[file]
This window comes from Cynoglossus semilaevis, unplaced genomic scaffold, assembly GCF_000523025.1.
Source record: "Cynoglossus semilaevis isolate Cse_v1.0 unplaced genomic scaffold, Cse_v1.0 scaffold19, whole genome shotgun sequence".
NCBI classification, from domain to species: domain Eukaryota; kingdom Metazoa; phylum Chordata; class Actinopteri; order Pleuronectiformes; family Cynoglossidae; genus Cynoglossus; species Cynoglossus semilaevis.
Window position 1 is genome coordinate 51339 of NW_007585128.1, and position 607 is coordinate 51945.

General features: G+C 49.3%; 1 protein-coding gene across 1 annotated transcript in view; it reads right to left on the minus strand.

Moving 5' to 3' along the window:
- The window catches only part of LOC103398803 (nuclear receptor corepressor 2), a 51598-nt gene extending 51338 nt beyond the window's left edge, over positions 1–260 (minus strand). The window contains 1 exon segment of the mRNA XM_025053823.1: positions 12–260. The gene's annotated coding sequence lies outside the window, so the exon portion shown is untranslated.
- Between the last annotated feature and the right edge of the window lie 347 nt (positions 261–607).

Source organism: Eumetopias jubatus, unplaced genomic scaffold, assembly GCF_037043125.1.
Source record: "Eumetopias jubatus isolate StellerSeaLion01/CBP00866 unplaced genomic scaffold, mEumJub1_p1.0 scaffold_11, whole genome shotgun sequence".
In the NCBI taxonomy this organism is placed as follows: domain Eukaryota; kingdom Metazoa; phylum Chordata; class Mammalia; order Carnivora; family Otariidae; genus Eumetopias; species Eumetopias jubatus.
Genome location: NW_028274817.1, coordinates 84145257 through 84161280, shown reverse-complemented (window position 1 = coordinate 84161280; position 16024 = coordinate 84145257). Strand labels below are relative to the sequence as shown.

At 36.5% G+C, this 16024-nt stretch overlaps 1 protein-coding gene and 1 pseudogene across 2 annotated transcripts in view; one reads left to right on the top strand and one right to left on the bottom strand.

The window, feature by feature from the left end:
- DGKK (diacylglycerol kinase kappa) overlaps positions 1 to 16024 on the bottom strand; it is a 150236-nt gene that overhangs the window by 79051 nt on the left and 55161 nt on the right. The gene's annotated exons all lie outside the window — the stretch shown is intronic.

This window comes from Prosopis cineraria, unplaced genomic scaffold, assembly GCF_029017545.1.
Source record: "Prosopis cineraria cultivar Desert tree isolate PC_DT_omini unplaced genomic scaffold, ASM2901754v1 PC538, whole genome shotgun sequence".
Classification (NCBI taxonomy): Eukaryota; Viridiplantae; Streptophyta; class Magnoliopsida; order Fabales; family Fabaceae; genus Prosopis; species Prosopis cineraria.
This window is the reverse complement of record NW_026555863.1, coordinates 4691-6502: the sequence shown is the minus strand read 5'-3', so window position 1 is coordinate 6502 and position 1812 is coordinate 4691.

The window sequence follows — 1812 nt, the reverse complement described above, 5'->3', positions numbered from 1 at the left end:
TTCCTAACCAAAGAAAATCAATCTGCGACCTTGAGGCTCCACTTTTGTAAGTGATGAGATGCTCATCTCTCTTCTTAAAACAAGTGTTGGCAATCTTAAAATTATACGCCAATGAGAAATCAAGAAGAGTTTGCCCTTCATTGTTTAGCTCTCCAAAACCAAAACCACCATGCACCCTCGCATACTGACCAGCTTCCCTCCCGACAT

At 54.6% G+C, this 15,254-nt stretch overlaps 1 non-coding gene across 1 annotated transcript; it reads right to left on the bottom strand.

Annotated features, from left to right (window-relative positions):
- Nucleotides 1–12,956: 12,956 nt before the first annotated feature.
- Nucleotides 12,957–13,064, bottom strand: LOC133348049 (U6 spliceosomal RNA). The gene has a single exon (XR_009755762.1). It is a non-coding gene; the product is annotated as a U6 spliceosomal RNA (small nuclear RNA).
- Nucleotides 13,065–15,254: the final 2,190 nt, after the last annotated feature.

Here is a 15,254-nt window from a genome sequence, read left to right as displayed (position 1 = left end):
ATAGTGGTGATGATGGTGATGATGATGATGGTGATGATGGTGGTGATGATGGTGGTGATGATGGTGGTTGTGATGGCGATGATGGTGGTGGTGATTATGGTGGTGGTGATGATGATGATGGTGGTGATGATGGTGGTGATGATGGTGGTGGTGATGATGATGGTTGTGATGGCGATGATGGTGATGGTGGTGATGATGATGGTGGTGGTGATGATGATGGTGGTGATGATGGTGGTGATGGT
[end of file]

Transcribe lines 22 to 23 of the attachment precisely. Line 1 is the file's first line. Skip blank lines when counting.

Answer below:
At 54.6% G+C, this 15,254-nt stretch overlaps 1 non-coding gene across 1 annotated transcript; it reads right to left on the bottom strand.

Annotated features, from left to right (window-relative positions):